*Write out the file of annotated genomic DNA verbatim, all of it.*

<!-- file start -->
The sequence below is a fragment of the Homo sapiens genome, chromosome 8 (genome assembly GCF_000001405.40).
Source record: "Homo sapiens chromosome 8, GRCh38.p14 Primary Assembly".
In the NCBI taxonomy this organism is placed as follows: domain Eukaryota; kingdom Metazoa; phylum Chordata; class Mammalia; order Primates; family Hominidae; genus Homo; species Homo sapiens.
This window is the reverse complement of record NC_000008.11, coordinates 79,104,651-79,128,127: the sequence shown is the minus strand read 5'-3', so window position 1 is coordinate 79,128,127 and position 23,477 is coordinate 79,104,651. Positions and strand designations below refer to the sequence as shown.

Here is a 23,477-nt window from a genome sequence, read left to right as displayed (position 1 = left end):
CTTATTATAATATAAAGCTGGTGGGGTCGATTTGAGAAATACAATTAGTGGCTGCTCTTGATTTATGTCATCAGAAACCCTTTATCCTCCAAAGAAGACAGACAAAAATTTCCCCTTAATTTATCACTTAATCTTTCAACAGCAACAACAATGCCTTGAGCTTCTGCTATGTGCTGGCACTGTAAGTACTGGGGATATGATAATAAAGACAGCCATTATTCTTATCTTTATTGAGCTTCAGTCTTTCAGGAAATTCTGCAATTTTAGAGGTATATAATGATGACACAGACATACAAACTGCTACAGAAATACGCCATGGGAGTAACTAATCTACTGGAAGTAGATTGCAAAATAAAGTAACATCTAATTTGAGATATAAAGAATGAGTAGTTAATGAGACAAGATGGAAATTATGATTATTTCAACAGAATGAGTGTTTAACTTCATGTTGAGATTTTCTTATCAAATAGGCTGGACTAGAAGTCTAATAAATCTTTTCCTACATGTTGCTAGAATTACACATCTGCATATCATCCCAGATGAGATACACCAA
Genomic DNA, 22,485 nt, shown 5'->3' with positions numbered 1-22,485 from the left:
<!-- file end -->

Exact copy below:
The sequence below is a fragment of the Homo sapiens genome, chromosome 8 (genome assembly GCF_000001405.40).
Source record: "Homo sapiens chromosome 8, GRCh38.p14 Primary Assembly".
In the NCBI taxonomy this organism is placed as follows: domain Eukaryota; kingdom Metazoa; phylum Chordata; class Mammalia; order Primates; family Hominidae; genus Homo; species Homo sapiens.
This window is the reverse complement of record NC_000008.11, coordinates 79,104,651-79,128,127: the sequence shown is the minus strand read 5'-3', so window position 1 is coordinate 79,128,127 and position 23,477 is coordinate 79,104,651. Positions and strand designations below refer to the sequence as shown.

Here is a 23,477-nt window from a genome sequence, read left to right as displayed (position 1 = left end):
CTTATTATAATATAAAGCTGGTGGGGTCGATTTGAGAAATACAATTAGTGGCTGCTCTTGATTTATGTCATCAGAAACCCTTTATCCTCCAAAGAAGACAGACAAAAATTTCCCCTTAATTTATCACTTAATCTTTCAACAGCAACAACAATGCCTTGAGCTTCTGCTATGTGCTGGCACTGTAAGTACTGGGGATATGATAATAAAGACAGCCATTATTCTTATCTTTATTGAGCTTCAGTCTTTCAGGAAATTCTGCAATTTTAGAGGTATATAATGATGACACAGACATACAAACTGCTACAGAAATACGCCATGGGAGTAACTAATCTACTGGAAGTAGATTGCAAAATAAAGTAACATCTAATTTGAGATATAAAGAATGAGTAGTTAATGAGACAAGATGGAAATTATGATTATTTCAACAGAATGAGTGTTTAACTTCATGTTGAGATTTTCTTATCAAATAGGCTGGACTAGAAGTCTAATAAATCTTTTCCTACATGTTGCTAGAATTACACATCTGCATATCATCCCAGATGAGATACACCAA
Genomic DNA, 22,485 nt, shown 5'->3' with positions numbered 1-22,485 from the left: